08.01.2019

The Kooks nearly didn’t put ‘Naive’ on their record

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Flash forward 15 years, and the four-piece have won fans across the globe with their brand of British indie rock, cementing themselves as heavyweights of the genre. But singer Luke Pritchard says they never dreamed of making it so big.

“We weren’t like the Arctic Monkeys or something like that, we weren’t like expecting to get massive,” laughs the frontman. “You might talk to Alex Turner and he’d say the same, but it really took us by surprise.”

The band have released a myriad of hits since their debut, catapulting into the spotlight with the track ‘Naive’. While it’s now one of their most recognised and most played tunes, it was almost left on the cutting room floor.

“I didn’t want to cut the song,” he recalls. “I wasn’t really that into it, but our record label and management were like obsessed with it. I remember in the studio kicking up a fuss like ‘I don’t want to do this one, we’ve got better songs.’ Anyway, we cut the record and then it ended up being the song that really broke the band to the whole world.

“It’s crazy, my whole life would have been different if I hadn’t done that song. Seriously, like we had some other songs on that album, but that [one] really propelled the whole thing.”

Five albums later, and The Kooks are still going strong. They unveiled their latest record Let’s Go Sunshine back in August, a hefty 15-tracker that sounds a lot like their old school stuff. Considering they’ve chopped, changed and experimented with their music over the past few releases, Pritchard says it felt natural to go back to their roots.

“It was a bit of a journey, you know?” says Pritchard. “We wanted to do less programming and really do a guitar, like a classic record. So, once we’d decided that, then things started to come together.

“I really wanted people who have supported us and people who like the band to like the record and really enjoy it, and make them feel nostalgic as well, because a lot of people grew up with our music and it’s nostalgic for them.”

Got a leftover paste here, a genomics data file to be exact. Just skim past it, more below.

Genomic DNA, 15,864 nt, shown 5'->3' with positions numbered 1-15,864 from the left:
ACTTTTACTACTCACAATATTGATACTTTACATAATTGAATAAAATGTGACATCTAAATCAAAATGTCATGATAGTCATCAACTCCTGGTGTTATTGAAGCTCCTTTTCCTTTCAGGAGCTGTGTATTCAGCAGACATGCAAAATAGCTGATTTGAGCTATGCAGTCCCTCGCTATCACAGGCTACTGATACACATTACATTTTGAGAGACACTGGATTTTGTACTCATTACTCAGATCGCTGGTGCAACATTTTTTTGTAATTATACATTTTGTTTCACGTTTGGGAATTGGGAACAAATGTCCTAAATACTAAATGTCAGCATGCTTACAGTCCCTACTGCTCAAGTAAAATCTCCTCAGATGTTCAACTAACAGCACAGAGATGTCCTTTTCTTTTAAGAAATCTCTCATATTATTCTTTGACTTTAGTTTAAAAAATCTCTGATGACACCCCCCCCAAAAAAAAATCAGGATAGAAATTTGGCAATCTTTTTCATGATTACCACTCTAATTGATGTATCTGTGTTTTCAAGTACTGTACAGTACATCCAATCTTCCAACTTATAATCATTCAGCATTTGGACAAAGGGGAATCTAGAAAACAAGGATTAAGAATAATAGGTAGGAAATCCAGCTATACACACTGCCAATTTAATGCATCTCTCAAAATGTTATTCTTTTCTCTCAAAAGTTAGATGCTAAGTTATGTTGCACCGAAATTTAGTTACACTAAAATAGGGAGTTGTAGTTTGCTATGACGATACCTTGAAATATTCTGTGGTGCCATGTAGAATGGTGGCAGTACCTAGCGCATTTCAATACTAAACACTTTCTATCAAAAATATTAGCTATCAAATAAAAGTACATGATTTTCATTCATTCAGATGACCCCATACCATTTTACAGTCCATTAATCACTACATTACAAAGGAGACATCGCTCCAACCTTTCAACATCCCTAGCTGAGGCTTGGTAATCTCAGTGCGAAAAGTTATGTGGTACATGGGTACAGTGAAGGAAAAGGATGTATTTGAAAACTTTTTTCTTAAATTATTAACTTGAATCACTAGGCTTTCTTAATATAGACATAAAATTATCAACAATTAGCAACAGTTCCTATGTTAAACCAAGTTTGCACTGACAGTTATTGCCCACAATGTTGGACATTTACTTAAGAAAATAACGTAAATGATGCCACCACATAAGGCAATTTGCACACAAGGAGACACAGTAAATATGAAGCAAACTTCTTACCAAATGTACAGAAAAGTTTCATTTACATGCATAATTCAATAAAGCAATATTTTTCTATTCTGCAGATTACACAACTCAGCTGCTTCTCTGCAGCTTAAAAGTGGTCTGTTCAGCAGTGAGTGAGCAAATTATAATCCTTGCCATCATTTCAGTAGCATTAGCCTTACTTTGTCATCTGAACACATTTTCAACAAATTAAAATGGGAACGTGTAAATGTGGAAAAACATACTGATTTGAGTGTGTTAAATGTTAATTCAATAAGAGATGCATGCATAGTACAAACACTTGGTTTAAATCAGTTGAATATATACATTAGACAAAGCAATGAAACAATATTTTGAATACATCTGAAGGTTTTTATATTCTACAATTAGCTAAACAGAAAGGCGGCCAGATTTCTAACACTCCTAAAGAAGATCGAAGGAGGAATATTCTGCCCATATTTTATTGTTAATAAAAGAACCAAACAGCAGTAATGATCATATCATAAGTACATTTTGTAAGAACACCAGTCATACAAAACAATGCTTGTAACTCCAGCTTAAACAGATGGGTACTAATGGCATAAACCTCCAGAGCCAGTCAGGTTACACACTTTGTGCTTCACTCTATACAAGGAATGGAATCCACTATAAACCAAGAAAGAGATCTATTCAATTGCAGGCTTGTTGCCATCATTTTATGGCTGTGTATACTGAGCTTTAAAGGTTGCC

It was clearly the right decision for the band, who’s joy in creating the album is reflected in the work itself. While Pritchard wasn’t personally in the best headspace at the time, he believes Let’s Go Sunshine captured more of the band’s overall energy than it did his own troubles.

“The lyrics definitely speak to what was going on in my life, but I think there’s a feeling on the record of finding your feet, there’s a confidence,” he muses.

“And there’s kind of a youthful feeling, and a joy to it, you know? And I think that’s what we curated when we did sort of a studio situation, and [it was] the four of us playing together and recording a great take, we really enjoyed that.”

This sense of enjoyment has always been what music is really about for Pritchard, who’s not concerned with pouring over the band’s ratings or reviews. He doesn’t work towards fame or external success but rather is driven by a desire to create what he likes, and what he hopes others can connect to.

“We’ve never really had amazing reviews or really good press, so I don’t really mind,” he laughs. “I’ve always thought of our band as more about the people. We’re not celebrities, we don’t get five-star reviews and we don’t win awards, and that kind of thing in a way sort of shields us. I mean it’d be great, we’d love that, but in life you can’t choose how you’re received.

“Music is fickle, and I guess if you’re in it, you’ve just got to be happy with what you’ve got and enjoy it, and hope you have something that connects. It’s as simple as that.”